But when the CFL's Ramirez cites as the best reason for a Thompson Center sale being how "it allows us to quickly get the casino up and running," you have to wonder what he's smoking. First off, the enabling legislation necessary for a Chicago casino has yet to be passed and signed by Illinois Governor Pat Quinn. The terms of that legislation has been a source of friction between Quinn and Mayor Rahm Emanuel for years. We keep being told a deal is inevitable, but at least so far, the inevitable continues to stall just outside the station.
|James R. Thompson Center, night|
And beyond that: who would be the buyer?
Ramirez and Chicagoland Chamber of Commerce President Jerry Roeper's cite the Thompson Center's obsolescence as one of the primary motivators for selling the building: we've a got a building with a lot of very expensive deferred maintenance, so why not sell it and make it someone else's problem? You have to admire them for their chutzpah, but if we know it, everyone knows it - "Hey, have we got a building for you! It wasn't really designed to be a casino, so you'll have to work all that out. It probably has 700-800,000 more square feet than you need. And all the mechanical systems? They're so old they'll probably need to be completely replaced." Not the kind of things you generally want to see on a sales brochure.
Still, the Thompson Center as hotel may not be so far-fetched. During my segment on WTTW, we were watching some video of the Center's rotunda, and host Phil Ponce remarked how it really had the look of one those great Portmanesque hotel atriums. But as a casino?
|Trump Taj Mahal, photograph:Raul654, Wikipedia|
In the final analysis, if you look at it with an appropriately cynical eye, converting the Thompson Center to a casino would be the perfect symbol of an age in which the very idea of a civic realm, of citizens working together toward the greater common good, is being rebranded as a chump's delusion. Our public patrimony, laboriously built up over the course of centuries by those who came before us - highways, airports, schools and streets - are sold off to the highest bidder, just so we can make the next month's rent. And when we run through that latest big pot of cash, decades before it was supposed to run dry, the cycle just repeats, to ever diminishing returns. We're back to ransacking our own house for something else to hock.
A gambling den in the Thompson Center would be the perfect declaration of the triumph of the casino society, where the idea of a successful, hard-working middle class continues to be destroyed, in favor of a widening chasm of ever more desperate people, gambling their own lives that they feel they no longer control, on the chance that when the wheel stops spinning, it'll be on that one-in-a-hundred number that rescues them from a servile fate.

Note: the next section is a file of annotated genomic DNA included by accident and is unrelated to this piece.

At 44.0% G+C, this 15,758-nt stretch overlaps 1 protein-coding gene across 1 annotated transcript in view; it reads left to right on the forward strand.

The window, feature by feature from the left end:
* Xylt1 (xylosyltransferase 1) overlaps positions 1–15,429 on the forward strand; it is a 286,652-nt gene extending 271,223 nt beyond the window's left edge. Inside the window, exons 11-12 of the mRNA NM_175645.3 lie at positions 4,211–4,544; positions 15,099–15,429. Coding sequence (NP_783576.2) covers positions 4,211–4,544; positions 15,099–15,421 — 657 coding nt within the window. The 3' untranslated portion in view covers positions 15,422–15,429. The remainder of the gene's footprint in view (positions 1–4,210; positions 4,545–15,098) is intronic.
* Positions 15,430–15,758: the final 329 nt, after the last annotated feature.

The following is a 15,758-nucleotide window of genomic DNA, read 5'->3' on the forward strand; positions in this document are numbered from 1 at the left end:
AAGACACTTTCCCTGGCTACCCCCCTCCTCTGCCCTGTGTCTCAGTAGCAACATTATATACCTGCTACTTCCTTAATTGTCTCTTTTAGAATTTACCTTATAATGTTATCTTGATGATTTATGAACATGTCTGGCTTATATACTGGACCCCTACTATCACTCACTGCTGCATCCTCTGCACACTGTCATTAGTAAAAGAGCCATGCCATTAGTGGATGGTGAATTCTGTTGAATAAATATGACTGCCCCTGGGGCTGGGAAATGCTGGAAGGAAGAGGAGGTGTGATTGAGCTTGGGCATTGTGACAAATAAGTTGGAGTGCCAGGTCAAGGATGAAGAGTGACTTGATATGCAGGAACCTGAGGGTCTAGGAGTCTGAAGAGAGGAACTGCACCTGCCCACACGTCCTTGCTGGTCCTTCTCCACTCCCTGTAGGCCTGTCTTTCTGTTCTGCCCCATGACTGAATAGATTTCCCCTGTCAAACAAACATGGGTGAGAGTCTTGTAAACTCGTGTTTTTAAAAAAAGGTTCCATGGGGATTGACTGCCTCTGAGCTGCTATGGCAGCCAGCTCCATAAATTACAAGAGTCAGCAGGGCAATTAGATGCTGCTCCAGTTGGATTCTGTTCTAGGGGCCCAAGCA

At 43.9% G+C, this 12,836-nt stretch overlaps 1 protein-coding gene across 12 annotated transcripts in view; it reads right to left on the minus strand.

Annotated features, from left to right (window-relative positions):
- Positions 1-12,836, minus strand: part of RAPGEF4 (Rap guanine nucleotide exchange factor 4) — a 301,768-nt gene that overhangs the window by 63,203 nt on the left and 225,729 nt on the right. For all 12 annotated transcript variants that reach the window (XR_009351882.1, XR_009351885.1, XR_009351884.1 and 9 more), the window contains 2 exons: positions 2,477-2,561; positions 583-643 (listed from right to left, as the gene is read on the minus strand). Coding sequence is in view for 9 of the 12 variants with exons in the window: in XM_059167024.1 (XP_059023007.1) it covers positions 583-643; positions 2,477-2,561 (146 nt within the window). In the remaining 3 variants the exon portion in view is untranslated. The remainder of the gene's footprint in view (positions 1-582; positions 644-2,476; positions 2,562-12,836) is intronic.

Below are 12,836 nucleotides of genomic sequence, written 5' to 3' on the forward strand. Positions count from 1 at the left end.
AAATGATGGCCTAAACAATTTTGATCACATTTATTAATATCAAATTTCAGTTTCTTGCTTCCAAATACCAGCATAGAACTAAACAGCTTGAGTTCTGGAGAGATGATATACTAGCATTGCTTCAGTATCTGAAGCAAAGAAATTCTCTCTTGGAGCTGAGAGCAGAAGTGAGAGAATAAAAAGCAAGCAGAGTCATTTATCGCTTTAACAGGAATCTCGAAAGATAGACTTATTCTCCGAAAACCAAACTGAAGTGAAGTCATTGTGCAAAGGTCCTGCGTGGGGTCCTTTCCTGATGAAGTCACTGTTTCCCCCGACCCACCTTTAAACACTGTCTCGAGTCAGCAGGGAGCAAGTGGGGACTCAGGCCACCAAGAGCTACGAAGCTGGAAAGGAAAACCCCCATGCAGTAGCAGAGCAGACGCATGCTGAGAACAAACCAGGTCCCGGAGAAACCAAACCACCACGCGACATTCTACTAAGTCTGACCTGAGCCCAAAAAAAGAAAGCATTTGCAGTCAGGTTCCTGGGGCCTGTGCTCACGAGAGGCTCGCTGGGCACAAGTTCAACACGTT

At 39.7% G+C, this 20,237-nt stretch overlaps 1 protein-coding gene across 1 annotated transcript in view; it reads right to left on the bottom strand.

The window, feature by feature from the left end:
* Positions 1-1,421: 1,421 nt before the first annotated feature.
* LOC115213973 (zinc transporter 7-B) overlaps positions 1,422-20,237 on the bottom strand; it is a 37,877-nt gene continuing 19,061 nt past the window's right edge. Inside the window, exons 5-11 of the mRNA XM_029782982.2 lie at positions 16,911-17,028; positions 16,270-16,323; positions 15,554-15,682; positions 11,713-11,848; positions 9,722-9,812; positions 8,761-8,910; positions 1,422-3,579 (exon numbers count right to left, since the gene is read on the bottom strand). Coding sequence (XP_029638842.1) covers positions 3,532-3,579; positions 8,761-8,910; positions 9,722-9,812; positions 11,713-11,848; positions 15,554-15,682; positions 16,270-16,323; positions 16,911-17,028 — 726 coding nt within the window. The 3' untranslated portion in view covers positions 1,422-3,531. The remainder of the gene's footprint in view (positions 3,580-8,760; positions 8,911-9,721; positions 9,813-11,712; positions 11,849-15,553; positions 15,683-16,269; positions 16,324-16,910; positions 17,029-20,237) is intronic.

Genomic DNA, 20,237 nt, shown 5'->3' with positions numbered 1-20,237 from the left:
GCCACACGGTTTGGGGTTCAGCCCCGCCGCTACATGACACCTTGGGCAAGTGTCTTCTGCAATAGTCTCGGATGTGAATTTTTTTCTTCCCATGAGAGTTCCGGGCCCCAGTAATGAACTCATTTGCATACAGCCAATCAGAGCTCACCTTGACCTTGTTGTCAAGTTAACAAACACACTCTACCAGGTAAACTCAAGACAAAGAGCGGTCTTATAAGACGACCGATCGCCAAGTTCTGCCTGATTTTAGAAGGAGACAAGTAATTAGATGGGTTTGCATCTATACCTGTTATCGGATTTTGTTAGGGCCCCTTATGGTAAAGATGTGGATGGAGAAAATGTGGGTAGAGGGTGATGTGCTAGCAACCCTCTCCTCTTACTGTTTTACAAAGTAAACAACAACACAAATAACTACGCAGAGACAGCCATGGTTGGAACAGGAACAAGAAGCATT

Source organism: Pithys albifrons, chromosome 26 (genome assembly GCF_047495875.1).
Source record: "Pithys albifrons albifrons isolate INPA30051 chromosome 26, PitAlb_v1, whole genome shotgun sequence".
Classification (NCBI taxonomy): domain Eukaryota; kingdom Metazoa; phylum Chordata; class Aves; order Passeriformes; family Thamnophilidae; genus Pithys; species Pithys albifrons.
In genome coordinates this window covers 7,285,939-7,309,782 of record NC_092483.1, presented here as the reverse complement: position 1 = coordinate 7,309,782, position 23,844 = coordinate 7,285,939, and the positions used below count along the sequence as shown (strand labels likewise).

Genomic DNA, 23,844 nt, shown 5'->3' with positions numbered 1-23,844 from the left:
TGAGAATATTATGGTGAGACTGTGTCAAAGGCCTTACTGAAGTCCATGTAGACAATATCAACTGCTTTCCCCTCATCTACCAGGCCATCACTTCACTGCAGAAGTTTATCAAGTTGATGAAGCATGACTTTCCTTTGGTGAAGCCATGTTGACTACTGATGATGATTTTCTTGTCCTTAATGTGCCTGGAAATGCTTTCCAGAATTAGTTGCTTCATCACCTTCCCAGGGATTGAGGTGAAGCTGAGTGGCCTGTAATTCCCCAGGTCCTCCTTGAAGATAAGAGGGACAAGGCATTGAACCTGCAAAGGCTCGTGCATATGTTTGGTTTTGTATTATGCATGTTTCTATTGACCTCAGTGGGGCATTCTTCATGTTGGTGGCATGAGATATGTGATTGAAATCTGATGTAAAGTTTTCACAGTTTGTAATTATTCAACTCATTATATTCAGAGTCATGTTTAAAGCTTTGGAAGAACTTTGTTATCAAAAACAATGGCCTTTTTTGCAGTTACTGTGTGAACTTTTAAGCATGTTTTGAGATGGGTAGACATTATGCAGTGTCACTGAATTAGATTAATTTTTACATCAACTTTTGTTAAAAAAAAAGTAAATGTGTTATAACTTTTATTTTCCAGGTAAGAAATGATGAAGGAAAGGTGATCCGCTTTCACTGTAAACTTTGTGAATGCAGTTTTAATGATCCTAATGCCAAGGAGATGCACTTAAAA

|Jean Dubuffet, Monument with Standing Beast, looking toward Daley Center|
I get it. Those colors! There's got to be a reason why that combination of salmon and baby blue have never been seen anywhere else in nature, or, for that matter, the known universe. But I've made my peace with them. When I was growing up, I experienced the color palette of Victorian and Edwardian architecture as almost suffocating - it seemed to reek of a decadent aesthetic. But now, when you look at something like the recent restoration of London's St. Pancras Hotel, boarded up for nearly 75 years as an eccentric embarrassment, all you can say, is "Wow!" (What I wouldn't give to have the Edwardian Chicago and Northwestern Station back.)
I remember many years ago when a dance company choreographed an evening program on the Thompson Center's escalators and balconies. I remember how I found it magical. And I wasn't alone. I could see the audience was clearly delighted. If there were more events like that, where you're not rushing to get somewhere, but can just stand back and look, I think a lot more people would come to appreciate this extraordinary space.
When I walk into the Thompson's Center incredible, soaring, unashamedly vulgar, sensory overload of a rotunda - color popping, buzzing, blazing with light, animated to detail by the movement of the human figure - the energy sweeps over me like a tidal wave. Amplified by its hyper-active container, it fills me up, this visceral stew of avarice and idealism, failure and hope, despair and aspiration. There is nothing else like it. More than any other structure in Chicago, the James R. Thompson Center, and its bold, in-your-face architecture, embodies the raw and reckless Spirit of Democracy.
|sculpture: Bridgeport, by John Henry. more info here.|